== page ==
Climbing the ladder to long-term success
The smallest tools can sometimes make the biggest difference. For example, wiping cloths are used to clean spills, eye wear, mirrors, and more. The U.S. Navy uses wiping cloths as a filter when cleaning and flushing reactors on nuclear submarines, making this product essential for many of its missions. What many people don’t know is that millions of these cloths are manufactured each year by people with disabilities in Easton, Maryland.
Sheri Gardner is employed by Chesapeake Bay Industries, Inc. an affiliate of the Chesapeake Center. She works through the AbilityOne® Program, one of the largest sources of employment for people who are blind or have significant disabilities. Her job is to produce hundreds of cloths a day, and she doesn’t take this responsibility lightly. Sheri has been with Chesapeake Bay Industries, one of the nonprofit agencies in the SourceAmerica® network, for over 15 years. She never skips a beat and has grown to be one of the organization’s shining stars.
When Sheri first joined the organization, she had very little sewing experience. She was initially timid and a tad bit reluctant to jump into the deep end and learn a new skill. Through on the job training, training, and guidance, she has become a rock star employee. Today, Sheri contributes greatly to the Chesapeake Bay Industries mission by producing around 500 cloths in a single day.
“My favorite part of the day is seeing my friends and co-workers,” said Sheri. “But, most importantly, I love that I get to do this. I love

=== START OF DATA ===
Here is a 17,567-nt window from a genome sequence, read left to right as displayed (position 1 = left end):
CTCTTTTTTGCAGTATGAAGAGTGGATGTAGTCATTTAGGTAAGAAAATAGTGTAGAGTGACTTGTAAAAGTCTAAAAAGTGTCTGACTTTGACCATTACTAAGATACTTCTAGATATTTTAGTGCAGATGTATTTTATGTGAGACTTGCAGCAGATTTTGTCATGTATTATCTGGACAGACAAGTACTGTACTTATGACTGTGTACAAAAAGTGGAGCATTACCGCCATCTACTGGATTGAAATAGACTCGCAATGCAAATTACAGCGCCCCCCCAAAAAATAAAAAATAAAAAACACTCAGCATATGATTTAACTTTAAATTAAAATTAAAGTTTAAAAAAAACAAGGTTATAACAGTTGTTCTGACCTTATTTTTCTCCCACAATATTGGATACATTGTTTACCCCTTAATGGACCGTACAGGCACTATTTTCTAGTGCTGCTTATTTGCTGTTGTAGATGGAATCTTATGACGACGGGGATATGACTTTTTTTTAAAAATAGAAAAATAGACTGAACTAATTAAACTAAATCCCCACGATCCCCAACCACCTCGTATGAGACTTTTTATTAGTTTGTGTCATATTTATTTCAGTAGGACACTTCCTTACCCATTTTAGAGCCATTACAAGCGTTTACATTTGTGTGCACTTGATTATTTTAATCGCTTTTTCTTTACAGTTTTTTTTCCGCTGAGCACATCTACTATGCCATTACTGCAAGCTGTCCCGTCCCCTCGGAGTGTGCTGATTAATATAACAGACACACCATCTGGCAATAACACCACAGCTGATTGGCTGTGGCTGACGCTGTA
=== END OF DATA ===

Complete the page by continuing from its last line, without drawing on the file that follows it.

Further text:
seeing my final product and knowing that everyone has different stitching that they come up with for the wiping cloths.”
Throughout her career, Sheri has flourished in her manufacturing abilities and interpersonal skills. She has become a master at the sewing machine, and always knows how to trouble shoot a problem and save the day. Her job has become second nature to her, but she is always looking for ways to grow. If there’s a new skill to learn, Sheri doesn’t shy away. Over time she has learned how to tie lanyards, sew airport blankets, and more. More importantly, she has gone from being a timid employee to a social butterfly that is always willing to share her story and lend a helping hand.
“I don’t mind helping anyone,” said Sheri. “I will always take the shirt off my back for others.”
Chesapeake Bay Industries is committed to supporting Sheri in any way they can. From supporting her in obtaining her driver’s license, to helping her make necessary medical appointments, or providing transportation to the doctor, the organization has been there every step of the way. Sheri is now independent enough to do many of these things on her own.
“Sheri has matured and grown into an independent woman. She is a dependable member of her production team and contributes her ability to manage change, handle suggestions, and accept tips for improvement,” said Donna L. Harrison, President and CEO of Chesapeake Center. “She is a friend to all, generous, helpful, and sensitive. Every day, Sheri brings her smile, pleasant attitude and willingness to do the best that she can.”
In the future, Sheri hopes to get a GE diploma and learn how to become a hair stylist. She’s a true believer in inclusivity and that people with disabilities have talents that can contribute to any workplace. “There are places where people with disabilities can work and things they can do,” said Sheri. “No one should judge anybody. I was always taught to accept everyone and that’s just me!”
To learn more about how you can hire people with disabilities at your company, please contact email@example.com.
Enjoy this? You might like these stories, too: